Source: Firstpost

The Karnataka Hijab Case has been sent to the Chief Justice of India and a larger bench for a final decision after the Supreme Court recently issued a split decision.

The two-judge bench of the Supreme Court expressed two opposing opinions on October 13. One Justice supported the decision of the Karnataka High Court, which stated that donning a headscarf (hijab) is a matter of choice and not a required religious practice. While the opposing judge rejected the High Court’s judgment.

How did hijab controversy start?
  • The issue started in July 2021 when Udupi PU college gave a uniform code, and the students who went to college wearing hijab were discriminated against students complained about the issue on different social media platforms and there it became the national talk.
  • Though with all the issues out there, college management allowed the girls to wear hijab and burqa but not in the classrooms.
  • Since it became a national topic, the Karnataka Government decided to set up an expert committee, which will look into the case, and till then students were asked to wear the uniform prescribed by the college.
  • A writ suit was submitted to the Karnataka High Court at the end of January 2022, asserting that wearing a headscarf is a basic right under Article 25.
  • In the meantime, the Karnataka Government issued a decree stating that students must enter colleges wearing the required uniform; otherwise, they will violate the law governing equality and public order.
  • In the meantime, protests persisted under the justification that because Christian girls are permitted to wear crosses and Hindu girls are permitted to wear bindis and bangles, the Muslim minority is being discriminated against. Students are required to adhere to the uniform code until the outcome of the case, according to a High Court order.
  • Another petition asking for the wearing of headscarves at educational institutions on Fridays and during the month of Ramadan was submitted to the Karnataka High Court.
  • In a High Court filing, the Karnataka government argues that prohibiting headscarves in educational settings does not violate the Constitution’s Article 25. Although wearing a headscarf is covered by Article 19(1)(a), there are some exclusions listed in Article 19. (2).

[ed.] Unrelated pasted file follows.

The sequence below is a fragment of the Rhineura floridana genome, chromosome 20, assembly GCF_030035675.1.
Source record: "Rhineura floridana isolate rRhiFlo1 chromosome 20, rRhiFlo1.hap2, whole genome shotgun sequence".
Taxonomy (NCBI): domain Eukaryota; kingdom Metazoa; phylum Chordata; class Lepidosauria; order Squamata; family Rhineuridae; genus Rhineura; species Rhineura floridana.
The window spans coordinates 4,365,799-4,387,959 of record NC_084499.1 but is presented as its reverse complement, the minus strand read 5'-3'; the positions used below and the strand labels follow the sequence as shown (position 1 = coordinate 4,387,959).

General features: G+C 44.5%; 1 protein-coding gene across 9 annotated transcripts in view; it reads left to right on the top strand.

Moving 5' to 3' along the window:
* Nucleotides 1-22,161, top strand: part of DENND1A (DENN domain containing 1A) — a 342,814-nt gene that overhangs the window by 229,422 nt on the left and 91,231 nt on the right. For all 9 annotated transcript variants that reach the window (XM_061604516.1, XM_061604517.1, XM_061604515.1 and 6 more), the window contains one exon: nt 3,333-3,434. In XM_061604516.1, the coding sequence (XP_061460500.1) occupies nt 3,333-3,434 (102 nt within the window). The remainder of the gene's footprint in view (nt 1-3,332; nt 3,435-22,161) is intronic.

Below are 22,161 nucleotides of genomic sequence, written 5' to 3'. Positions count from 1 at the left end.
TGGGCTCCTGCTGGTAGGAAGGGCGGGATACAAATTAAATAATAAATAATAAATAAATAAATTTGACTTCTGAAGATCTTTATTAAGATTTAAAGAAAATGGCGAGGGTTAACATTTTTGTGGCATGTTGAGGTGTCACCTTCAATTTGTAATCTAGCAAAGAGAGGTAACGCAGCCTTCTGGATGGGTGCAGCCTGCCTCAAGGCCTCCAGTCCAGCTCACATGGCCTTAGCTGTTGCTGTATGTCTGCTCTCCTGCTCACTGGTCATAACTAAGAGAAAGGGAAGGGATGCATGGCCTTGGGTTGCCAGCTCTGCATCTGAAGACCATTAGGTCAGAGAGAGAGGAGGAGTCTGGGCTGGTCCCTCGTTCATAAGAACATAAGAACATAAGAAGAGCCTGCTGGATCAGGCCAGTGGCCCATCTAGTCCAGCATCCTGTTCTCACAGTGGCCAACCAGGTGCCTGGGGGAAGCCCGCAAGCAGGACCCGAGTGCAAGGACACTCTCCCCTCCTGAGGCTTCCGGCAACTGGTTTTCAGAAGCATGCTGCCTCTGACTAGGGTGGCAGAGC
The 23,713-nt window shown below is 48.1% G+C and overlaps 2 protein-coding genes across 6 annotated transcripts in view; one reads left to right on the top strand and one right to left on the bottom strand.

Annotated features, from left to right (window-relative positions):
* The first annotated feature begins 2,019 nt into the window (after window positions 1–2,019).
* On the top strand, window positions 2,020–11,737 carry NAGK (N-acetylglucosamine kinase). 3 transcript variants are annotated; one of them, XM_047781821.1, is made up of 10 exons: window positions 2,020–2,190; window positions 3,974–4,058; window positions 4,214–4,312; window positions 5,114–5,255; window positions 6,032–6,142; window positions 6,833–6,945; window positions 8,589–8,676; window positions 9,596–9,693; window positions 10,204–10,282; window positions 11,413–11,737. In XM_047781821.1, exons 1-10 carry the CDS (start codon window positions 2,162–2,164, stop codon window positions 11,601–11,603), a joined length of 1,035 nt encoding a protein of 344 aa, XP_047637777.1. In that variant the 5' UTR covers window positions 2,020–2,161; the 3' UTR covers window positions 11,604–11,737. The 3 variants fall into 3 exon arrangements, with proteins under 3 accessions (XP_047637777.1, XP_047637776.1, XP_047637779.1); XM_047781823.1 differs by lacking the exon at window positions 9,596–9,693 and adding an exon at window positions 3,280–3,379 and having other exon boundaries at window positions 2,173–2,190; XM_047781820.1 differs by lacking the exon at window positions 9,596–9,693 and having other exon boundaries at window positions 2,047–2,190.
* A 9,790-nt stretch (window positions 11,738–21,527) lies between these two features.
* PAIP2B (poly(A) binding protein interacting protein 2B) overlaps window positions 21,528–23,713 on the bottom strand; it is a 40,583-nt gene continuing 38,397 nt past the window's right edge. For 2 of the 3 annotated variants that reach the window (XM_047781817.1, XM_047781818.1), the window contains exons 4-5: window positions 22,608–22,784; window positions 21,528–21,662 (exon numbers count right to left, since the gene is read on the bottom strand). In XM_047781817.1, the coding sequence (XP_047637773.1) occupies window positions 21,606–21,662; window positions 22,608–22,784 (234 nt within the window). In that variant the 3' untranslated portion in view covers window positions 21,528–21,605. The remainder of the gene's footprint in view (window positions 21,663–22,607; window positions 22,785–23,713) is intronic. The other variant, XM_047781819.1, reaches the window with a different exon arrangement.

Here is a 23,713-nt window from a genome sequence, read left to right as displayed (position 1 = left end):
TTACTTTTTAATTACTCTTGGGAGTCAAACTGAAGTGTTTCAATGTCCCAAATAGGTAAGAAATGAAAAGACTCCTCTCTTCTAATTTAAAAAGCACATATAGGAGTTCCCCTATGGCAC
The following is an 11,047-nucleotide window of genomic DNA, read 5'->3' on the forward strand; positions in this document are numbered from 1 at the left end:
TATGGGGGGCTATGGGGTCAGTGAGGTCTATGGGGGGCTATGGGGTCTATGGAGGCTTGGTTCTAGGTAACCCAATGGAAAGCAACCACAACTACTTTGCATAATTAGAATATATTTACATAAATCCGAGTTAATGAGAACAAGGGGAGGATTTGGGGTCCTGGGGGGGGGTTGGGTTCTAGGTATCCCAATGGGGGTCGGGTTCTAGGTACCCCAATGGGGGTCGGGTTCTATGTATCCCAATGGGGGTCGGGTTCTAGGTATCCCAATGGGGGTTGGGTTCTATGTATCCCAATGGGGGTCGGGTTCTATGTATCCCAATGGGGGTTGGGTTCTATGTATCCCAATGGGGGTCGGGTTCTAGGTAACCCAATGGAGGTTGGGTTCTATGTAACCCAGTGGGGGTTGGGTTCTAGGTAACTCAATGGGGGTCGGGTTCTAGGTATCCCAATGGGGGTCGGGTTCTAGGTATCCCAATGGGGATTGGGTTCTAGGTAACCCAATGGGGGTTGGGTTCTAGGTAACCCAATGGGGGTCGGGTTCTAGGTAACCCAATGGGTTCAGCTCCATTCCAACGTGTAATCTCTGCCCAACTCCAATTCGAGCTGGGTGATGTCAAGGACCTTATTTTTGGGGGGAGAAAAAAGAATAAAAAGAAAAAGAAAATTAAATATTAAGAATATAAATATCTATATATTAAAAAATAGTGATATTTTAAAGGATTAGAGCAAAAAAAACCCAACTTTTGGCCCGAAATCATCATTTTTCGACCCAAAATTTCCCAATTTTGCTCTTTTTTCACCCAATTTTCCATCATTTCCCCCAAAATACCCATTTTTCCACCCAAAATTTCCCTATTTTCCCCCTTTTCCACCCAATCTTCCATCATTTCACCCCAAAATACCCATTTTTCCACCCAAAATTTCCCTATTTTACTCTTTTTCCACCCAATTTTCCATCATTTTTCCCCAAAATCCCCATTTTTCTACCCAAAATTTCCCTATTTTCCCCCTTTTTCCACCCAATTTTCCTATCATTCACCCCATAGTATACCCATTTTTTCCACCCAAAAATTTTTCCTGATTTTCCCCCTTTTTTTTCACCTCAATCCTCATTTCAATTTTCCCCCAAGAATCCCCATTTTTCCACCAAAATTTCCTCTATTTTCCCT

• The Karnataka High Court ruled on March 15, 2022, that donning a headscarf is not a requirement for practicing Islam. Additionally, kids are not allowed to violate the requirement for a uniform code in schools
  • The same day, that is. Students appealed the High Court’s decision to the Supreme Court on March 15, 2022. Additionally, students assert that the right to privacy covers wearing a headscarf.
  • The Supreme Court agreed to hear the petition in July 2022.
  • The Supreme Court issued its split decision on October 13, 2022, and the case was then sent to a larger bench.
What did the two-judge panel emphasize in its decision?

Justices Hemant Gupta and Sudhanshu Dhulia made up the bench. According to Justice Gupta, prohibiting the hijab does not infringe on Muslim girls’ fundamental rights to freedom of expression and choice. He added that he concurred with the government of Karnataka and the High Court’s conclusion that “hijab does not a religion-neutral category. And secularism should guide how educational institutions are conducted.

While Justice Sudhanshu Dhulia disagreed with Justice Gupta, stating that the decision made by the Karnataka Government and the High Court was incorrect and that the hijab is a fundamental component of Islam.

The Supreme Court’s decision in the Bijoe Emmanuel Case, which held that the court only needed to consider three criteria, namely whether the practice is widespread, established, and real or genuine, was cited by Justice Dhulia in his decision. The hijab case, he added, is meeting all three of these requirements.

Justice Dhulia said that there shouldn’t be any barriers to girls receiving an education and that preventing them from donning a headscarf would not be a constructive action if it prevented them from receiving a formal education.

The case has been forwarded to a larger bench and CJI, nonetheless, because of these divergent viewpoints and the decision.

The headscarf would be prohibited in schools up until the final decision is rendered, according to the statement made by the Karnataka Minister for School Education. And the girls who wish to do so will be moved to the schools where doing so is permitted.

DO FOLLOW: What is a ‘split verdict’, and what happens next in such cases







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